(ORDO NEWS) — A pair of orbiting black holes of millions of solar masses perform a hypnotic paired pirouette in a new visualization from NASA. In this animation, black holes distort and redirect light emitted from the side of a disk made of gas heated by gravitational contraction – the so-called accretion disk – that surrounds each black hole.
If you look at the accretion disk from its orbital plane, then the disk has two bulges. However, when one black hole passes in front of another, the gravity in front of the black hole distorts the light emitted from the material surrounding the other black hole, causing the latter to appear in images taken on Earth as rapidly alternating arcs.
“We see two supermassive black holes, one about 200 million times the mass of the Sun and the other about half the mass,” said Jeremy Schnittman, astrophysicist at NASA’s Goddard Space Flight Center, USA, and creator of this new visualization. “In such binary systems, each of the black holes is surrounded by a stable disk for millions of years.”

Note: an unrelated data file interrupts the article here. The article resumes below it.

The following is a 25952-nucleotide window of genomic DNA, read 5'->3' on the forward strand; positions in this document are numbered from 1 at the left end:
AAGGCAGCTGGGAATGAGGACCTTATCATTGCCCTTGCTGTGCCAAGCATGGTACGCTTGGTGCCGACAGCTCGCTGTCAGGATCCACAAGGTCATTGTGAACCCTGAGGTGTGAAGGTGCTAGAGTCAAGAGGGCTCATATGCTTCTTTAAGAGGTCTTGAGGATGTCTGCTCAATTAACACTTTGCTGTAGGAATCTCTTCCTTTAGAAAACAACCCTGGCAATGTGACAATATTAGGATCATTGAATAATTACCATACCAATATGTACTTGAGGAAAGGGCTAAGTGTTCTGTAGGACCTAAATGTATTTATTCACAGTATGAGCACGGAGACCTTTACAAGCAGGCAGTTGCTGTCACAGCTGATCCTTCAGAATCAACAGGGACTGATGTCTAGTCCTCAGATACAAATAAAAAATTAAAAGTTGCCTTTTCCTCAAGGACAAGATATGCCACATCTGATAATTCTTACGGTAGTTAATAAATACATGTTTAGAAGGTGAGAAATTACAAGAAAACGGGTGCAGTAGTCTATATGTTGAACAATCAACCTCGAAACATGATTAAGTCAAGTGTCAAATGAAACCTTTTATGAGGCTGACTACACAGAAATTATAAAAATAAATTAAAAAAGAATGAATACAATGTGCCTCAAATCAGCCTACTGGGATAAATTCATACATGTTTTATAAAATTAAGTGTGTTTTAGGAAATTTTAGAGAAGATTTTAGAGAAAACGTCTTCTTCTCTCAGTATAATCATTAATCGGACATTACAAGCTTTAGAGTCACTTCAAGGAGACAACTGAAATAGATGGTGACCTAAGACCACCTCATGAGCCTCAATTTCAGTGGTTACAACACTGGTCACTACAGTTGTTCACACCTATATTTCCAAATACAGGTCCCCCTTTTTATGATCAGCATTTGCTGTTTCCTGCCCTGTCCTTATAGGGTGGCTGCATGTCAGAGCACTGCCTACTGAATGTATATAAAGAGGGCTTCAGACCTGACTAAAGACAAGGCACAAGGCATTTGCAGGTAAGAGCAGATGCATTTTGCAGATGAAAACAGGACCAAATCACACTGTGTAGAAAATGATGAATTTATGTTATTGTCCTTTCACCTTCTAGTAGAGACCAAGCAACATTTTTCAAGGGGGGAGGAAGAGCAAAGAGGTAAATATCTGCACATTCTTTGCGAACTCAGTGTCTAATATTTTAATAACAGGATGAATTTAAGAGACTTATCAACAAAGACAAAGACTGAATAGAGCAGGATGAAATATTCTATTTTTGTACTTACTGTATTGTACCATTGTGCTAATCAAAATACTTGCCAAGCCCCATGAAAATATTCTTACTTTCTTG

In the animation shown, the accretion discs are painted in different colors, red and blue, to make it easier to distinguish between different light sources, but this choice partly reflects reality. Hotter gas emits light at a wavelength shifted towards the blue end of the spectrum, and material orbiting smaller black holes experiences a more powerful gravitational influence, resulting in higher temperatures. In the case of black holes, which have masses like the one shown in this visualization, both accretion disks actually emit in the ultraviolet range, while the temperature of the blue disk is actually slightly higher than the temperature of the red disk, Schnittman explained.
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